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Dictionary of Scripture & Ethics: Neither Scriptural nor Ethical

Preparing for my annual survey of commentaries and biblical reference works for Preaching Magazine (see last year’s installment) which will be out soon I needed to assess Baker Academic’s Dictionary of Scripture and Ethics (2011), edited by Joel Green. It is a large reference work so I decided the best way to get a feel for it would be to dip into articles on some hot topic issues. I was surprised by what I found particularly on the issue of homosexuality.

The entry, “Homosexuality,” by Jeffrey S. Siker concluded essentially by saying the Church is divided over the issue of whether or not homosexual activity is sinful. The weight of the historic affirmation of the church through the centuries seems to have been missed. The closing sentences of the entry states:

The Bible serves as a key touchstone for this conversation within the church, though its interpretation, relevance, and application in relation to homosexuality remain points of significant contention, especially as interpreters seek to correlate and integrate the biblical witness with other sources of authority- tradition, reason, and experience.

Since Paul may have only known of negative or abusive “forms of homoerotic activity,” Siker argues, we cannot be certain his condemnation of homosexuality fits all expressions of it. “Like most Jews of his day, he [Paul] seems to presume heterosexual expression as the norm, though his own preference is for celibacy (1 Cor. 7:7).” Paul’s apostolic teaching to the church is reduced to first century Jewish presumption and personal preference!

The central issue here, as Siker notes, is the role and authority of Scripture. This entry elevates “tradition, reason, and experience” as “other sources of authority” on the par with Scripture allowing us to overturn the plain statements of Scripture.  In fact, however, it is primarily reason and experience that are in play here. If tradition had, in fact, been given more weight the conclusion would have to be different. Thus, both Scripture and tradition are demoted.

Sadly the entry, “Marriage and Divorce,” by Allen Verhey goes even further. Verhey states:

We need not regard divorce as good or homosexual acts as good in order to acknowledge fidelity and mutuality between divorced and homosexual persons as good.  If we allow divorce in a world such as this for the sake of protecting marriage and marriage partners, and remarriage after divorce, then perhaps we should also consider blessing homosexual unions for the sake of nurturing fidelity and mutuality and protecting the homosexual partners. (emphasis added)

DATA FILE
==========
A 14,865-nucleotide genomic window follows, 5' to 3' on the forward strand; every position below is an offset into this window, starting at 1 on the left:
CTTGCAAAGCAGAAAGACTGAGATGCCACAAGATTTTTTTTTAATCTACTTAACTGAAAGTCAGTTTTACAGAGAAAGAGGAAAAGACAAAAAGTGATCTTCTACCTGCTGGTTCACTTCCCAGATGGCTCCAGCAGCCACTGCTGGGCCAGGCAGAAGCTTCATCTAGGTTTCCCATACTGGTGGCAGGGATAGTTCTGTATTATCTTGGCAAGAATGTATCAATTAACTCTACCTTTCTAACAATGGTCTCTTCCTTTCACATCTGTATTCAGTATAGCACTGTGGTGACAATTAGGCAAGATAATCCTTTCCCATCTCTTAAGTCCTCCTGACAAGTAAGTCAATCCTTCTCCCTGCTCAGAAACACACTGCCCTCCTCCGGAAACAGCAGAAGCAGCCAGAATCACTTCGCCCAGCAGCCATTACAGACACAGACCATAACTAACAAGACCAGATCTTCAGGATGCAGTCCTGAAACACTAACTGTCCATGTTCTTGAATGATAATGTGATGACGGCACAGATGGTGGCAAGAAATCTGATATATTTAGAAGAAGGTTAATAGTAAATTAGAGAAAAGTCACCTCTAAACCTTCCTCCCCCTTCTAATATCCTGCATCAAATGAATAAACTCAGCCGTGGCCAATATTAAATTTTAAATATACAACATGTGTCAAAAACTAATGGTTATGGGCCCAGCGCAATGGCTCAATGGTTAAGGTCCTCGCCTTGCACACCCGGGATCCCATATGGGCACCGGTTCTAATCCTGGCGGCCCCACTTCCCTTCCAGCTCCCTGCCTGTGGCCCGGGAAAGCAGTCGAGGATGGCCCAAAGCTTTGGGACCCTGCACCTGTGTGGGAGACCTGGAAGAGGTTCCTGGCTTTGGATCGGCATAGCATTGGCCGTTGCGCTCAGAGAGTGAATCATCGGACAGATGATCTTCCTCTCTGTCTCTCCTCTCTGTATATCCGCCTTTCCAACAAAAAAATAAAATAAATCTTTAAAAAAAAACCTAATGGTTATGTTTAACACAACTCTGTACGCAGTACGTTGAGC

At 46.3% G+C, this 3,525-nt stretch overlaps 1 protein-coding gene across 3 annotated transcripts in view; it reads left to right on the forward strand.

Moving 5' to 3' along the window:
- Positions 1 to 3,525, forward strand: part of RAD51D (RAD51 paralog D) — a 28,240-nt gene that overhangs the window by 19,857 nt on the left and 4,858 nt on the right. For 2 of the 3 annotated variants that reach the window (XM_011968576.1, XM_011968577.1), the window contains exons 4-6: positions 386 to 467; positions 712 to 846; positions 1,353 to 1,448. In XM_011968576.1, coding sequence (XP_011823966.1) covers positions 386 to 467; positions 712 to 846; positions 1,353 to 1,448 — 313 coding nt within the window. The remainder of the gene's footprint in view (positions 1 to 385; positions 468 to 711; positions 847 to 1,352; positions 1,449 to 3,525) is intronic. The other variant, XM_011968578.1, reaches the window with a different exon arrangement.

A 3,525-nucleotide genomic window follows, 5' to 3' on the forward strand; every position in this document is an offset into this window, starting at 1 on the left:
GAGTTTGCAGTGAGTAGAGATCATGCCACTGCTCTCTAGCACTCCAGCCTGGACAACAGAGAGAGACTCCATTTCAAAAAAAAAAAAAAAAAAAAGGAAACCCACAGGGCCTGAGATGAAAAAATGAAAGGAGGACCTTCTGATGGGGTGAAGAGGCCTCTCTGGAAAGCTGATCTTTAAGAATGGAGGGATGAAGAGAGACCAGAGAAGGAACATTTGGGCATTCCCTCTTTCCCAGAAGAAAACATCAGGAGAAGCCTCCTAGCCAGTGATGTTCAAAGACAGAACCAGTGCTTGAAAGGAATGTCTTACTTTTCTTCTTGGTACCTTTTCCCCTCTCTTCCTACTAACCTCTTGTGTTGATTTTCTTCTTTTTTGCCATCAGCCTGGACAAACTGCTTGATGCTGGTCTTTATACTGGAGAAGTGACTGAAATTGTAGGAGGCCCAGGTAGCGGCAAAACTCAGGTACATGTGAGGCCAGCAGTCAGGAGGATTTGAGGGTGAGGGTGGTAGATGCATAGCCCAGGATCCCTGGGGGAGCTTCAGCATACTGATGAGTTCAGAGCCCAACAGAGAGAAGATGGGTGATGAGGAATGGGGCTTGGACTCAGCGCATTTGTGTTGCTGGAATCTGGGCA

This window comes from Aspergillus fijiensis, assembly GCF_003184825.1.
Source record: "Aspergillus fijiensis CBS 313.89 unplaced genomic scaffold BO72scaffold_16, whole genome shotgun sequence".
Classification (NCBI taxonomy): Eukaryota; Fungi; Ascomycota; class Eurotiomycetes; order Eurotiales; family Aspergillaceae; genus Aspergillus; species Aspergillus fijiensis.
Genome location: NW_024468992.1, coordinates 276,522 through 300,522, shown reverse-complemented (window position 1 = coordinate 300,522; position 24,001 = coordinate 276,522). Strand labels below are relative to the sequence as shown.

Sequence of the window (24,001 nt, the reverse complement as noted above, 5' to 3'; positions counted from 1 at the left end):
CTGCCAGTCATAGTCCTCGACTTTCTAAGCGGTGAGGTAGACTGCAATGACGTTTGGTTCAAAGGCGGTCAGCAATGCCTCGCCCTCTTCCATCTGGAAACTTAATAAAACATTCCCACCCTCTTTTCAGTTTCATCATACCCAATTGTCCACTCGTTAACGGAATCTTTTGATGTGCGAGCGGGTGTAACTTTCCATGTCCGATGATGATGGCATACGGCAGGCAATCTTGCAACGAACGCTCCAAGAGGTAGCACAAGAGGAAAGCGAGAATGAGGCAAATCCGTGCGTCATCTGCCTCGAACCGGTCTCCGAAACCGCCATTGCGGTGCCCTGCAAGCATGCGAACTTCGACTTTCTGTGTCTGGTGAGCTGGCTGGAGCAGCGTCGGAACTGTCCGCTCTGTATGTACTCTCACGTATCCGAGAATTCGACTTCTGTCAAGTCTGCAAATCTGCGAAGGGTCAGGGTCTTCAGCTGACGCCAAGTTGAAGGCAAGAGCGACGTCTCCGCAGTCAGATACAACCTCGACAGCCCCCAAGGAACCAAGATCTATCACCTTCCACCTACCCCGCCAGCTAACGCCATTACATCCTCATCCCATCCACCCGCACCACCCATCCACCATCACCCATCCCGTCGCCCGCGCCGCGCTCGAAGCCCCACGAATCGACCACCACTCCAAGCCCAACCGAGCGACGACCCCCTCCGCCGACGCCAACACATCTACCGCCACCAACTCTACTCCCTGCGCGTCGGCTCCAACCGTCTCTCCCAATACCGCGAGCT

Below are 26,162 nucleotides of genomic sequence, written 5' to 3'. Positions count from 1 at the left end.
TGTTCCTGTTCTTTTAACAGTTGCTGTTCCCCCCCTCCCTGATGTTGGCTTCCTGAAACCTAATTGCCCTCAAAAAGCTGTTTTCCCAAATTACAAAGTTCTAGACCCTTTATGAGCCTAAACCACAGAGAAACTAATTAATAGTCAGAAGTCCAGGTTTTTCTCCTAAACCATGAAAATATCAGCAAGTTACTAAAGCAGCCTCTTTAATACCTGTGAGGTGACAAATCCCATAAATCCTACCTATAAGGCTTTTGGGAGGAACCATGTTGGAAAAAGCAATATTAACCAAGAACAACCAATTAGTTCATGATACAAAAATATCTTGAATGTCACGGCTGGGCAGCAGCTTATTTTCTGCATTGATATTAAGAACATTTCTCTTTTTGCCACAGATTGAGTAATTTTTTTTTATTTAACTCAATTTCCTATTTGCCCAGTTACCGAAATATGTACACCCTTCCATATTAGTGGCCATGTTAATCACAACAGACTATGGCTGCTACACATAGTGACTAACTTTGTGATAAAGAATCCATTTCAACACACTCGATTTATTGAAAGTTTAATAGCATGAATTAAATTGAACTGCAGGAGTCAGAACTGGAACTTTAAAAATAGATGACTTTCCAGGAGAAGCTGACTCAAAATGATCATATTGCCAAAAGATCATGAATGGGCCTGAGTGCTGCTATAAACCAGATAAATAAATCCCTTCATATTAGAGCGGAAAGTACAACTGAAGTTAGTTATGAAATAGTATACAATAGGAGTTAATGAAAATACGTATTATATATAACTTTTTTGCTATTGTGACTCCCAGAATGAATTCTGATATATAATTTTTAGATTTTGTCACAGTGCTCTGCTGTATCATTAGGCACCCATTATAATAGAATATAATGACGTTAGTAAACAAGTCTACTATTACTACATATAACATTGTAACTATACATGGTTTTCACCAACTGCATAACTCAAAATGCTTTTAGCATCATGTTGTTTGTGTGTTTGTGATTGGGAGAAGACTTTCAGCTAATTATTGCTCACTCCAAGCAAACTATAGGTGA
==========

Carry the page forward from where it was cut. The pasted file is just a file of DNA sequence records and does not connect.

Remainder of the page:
If we would respond that the Church cannot bless homosexual unions because the Church’s Head forbids it in His Word, Verhey, in keeping with the previous entry states:

Scripture is not a timeless code for marriage and divorce, but in Christian community it is somehow the rule of our individual lives and of our common life.  We set the stories of our lives, including the stories of our singleness and of our marriages, alongside the story of Scripture to be judged, challenged, formed, re-formed, and sanctified.  Fidelity to this text and to its story does not require (or permit) us to read Mark (or any other particular text) like a timeless moral code.  We do not live in Mark’s community (or in Matthew’s or Paul’s), but we do live in memory of Jesus, and we test our lives and our readings for fidelity.  Fidelity requires creativity.  And creativity licenses the formation of rules and judgments concerning divorce that need not be identical to Matthew’s concession or Paul’s, but that respect both the vows of marriage and the partners of a marriage, safeguard both the delight and vulnerability of sexuality, protect vulnerable partners, and honor God’s creative and redemptive intentions. (emphasis added)

Somehow?! Really, “somehow”? If we are left saying Scripture is “somehow the rule of our individual lives and of our common life,” then it is not the rule for our lives. According to this entry we are free to reset the boundaries in ways entirely different from what is seen in Scripture and still call that consistent with the Scriptures.

That this book has gone forth from an evangelical publisher and is likely to be seen as a standard reference work on scripture and ethics is both sad and alarming. I can only characterize the position of these entries as capitulation, and capitulation on one of the key ethical issues of our day. They obviously do not find their ethical position in Scripture but argue for ways to avoid the clear meaning of the text of Scripture by elevating human reason and experience (and arguably not the best of either of those). Here these authors fail to stand; I wish they could have done other.

One Comment

  1. This story reminds me of the simple and timeless story of the child caught with his hand in cookie jar.. Was he stealing or was he to be understood as a hungry child doing what a hungry child would do.. We can always find ways to justify our actions if we try hard enough.. but black is black and white is white and only the guilty prefer the grey.. Too many people including some very prominent scholars are justifying homosexuality and abortions because they are things that man / woman do in the norm.. Without conscience, without the approval of God.. just because they feel it necessary or okay.. We cannot live life on what we “feel” we have to obey the Word of God.. just as we (simply put) have to obey a red light.. stop.. it is a red light.. you can’t argue that away and justify it because you “feel” like it.. The same goes for the rules and commandments of the Bible..

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